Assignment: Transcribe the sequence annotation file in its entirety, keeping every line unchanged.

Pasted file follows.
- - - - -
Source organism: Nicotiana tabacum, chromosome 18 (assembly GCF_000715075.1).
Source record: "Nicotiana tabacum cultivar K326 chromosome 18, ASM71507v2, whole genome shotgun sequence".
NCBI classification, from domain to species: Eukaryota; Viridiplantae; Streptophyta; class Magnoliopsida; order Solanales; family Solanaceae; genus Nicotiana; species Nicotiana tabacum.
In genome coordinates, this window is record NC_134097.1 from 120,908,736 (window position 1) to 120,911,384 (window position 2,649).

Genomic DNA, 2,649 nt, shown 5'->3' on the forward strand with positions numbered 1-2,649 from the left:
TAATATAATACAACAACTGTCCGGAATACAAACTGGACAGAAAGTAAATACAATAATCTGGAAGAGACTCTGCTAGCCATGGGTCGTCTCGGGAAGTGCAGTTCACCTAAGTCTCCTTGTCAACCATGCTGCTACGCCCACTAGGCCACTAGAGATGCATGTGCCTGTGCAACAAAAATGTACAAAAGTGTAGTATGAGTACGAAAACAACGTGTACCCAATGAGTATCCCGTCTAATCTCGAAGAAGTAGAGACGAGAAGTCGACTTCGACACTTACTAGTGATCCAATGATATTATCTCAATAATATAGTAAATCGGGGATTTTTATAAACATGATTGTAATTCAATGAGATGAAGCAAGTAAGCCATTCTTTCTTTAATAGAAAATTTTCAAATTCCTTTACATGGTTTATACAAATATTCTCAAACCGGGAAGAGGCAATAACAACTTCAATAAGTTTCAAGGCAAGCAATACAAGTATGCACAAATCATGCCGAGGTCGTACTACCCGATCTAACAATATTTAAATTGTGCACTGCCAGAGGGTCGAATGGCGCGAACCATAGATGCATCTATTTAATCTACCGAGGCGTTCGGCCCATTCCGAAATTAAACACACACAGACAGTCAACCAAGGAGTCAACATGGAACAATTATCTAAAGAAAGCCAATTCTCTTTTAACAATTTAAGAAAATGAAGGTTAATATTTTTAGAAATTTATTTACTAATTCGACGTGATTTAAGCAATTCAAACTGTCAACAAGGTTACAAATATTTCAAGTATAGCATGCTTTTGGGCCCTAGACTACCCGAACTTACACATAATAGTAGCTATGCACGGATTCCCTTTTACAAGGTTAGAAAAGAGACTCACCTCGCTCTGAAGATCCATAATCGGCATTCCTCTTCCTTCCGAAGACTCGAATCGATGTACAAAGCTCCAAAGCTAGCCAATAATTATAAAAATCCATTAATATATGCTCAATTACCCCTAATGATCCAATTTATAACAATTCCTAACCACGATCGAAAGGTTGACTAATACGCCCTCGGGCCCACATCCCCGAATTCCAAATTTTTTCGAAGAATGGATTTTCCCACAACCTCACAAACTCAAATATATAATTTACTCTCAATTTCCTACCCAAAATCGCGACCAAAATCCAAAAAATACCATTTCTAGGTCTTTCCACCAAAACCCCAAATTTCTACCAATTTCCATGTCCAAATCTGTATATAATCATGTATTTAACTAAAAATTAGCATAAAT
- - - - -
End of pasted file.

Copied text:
Source organism: Nicotiana tabacum, chromosome 18 (assembly GCF_000715075.1).
Source record: "Nicotiana tabacum cultivar K326 chromosome 18, ASM71507v2, whole genome shotgun sequence".
NCBI classification, from domain to species: Eukaryota; Viridiplantae; Streptophyta; class Magnoliopsida; order Solanales; family Solanaceae; genus Nicotiana; species Nicotiana tabacum.
In genome coordinates, this window is record NC_134097.1 from 120,908,736 (window position 1) to 120,911,384 (window position 2,649).

Genomic DNA, 2,649 nt, shown 5'->3' on the forward strand with positions numbered 1-2,649 from the left:
TAATATAATACAACAACTGTCCGGAATACAAACTGGACAGAAAGTAAATACAATAATCTGGAAGAGACTCTGCTAGCCATGGGTCGTCTCGGGAAGTGCAGTTCACCTAAGTCTCCTTGTCAACCATGCTGCTACGCCCACTAGGCCACTAGAGATGCATGTGCCTGTGCAACAAAAATGTACAAAAGTGTAGTATGAGTACGAAAACAACGTGTACCCAATGAGTATCCCGTCTAATCTCGAAGAAGTAGAGACGAGAAGTCGACTTCGACACTTACTAGTGATCCAATGATATTATCTCAATAATATAGTAAATCGGGGATTTTTATAAACATGATTGTAATTCAATGAGATGAAGCAAGTAAGCCATTCTTTCTTTAATAGAAAATTTTCAAATTCCTTTACATGGTTTATACAAATATTCTCAAACCGGGAAGAGGCAATAACAACTTCAATAAGTTTCAAGGCAAGCAATACAAGTATGCACAAATCATGCCGAGGTCGTACTACCCGATCTAACAATATTTAAATTGTGCACTGCCAGAGGGTCGAATGGCGCGAACCATAGATGCATCTATTTAATCTACCGAGGCGTTCGGCCCATTCCGAAATTAAACACACACAGACAGTCAACCAAGGAGTCAACATGGAACAATTATCTAAAGAAAGCCAATTCTCTTTTAACAATTTAAGAAAATGAAGGTTAATATTTTTAGAAATTTATTTACTAATTCGACGTGATTTAAGCAATTCAAACTGTCAACAAGGTTACAAATATTTCAAGTATAGCATGCTTTTGGGCCCTAGACTACCCGAACTTACACATAATAGTAGCTATGCACGGATTCCCTTTTACAAGGTTAGAAAAGAGACTCACCTCGCTCTGAAGATCCATAATCGGCATTCCTCTTCCTTCCGAAGACTCGAATCGATGTACAAAGCTCCAAAGCTAGCCAATAATTATAAAAATCCATTAATATATGCTCAATTACCCCTAATGATCCAATTTATAACAATTCCTAACCACGATCGAAAGGTTGACTAATACGCCCTCGGGCCCACATCCCCGAATTCCAAATTTTTTCGAAGAATGGATTTTCCCACAACCTCACAAACTCAAATATATAATTTACTCTCAATTTCCTACCCAAAATCGCGACCAAAATCCAAAAAATACCATTTCTAGGTCTTTCCACCAAAACCCCAAATTTCTACCAATTTCCATGTCCAAATCTGTATATAATCATGTATTTAACTAAAAATTAGCATAAAT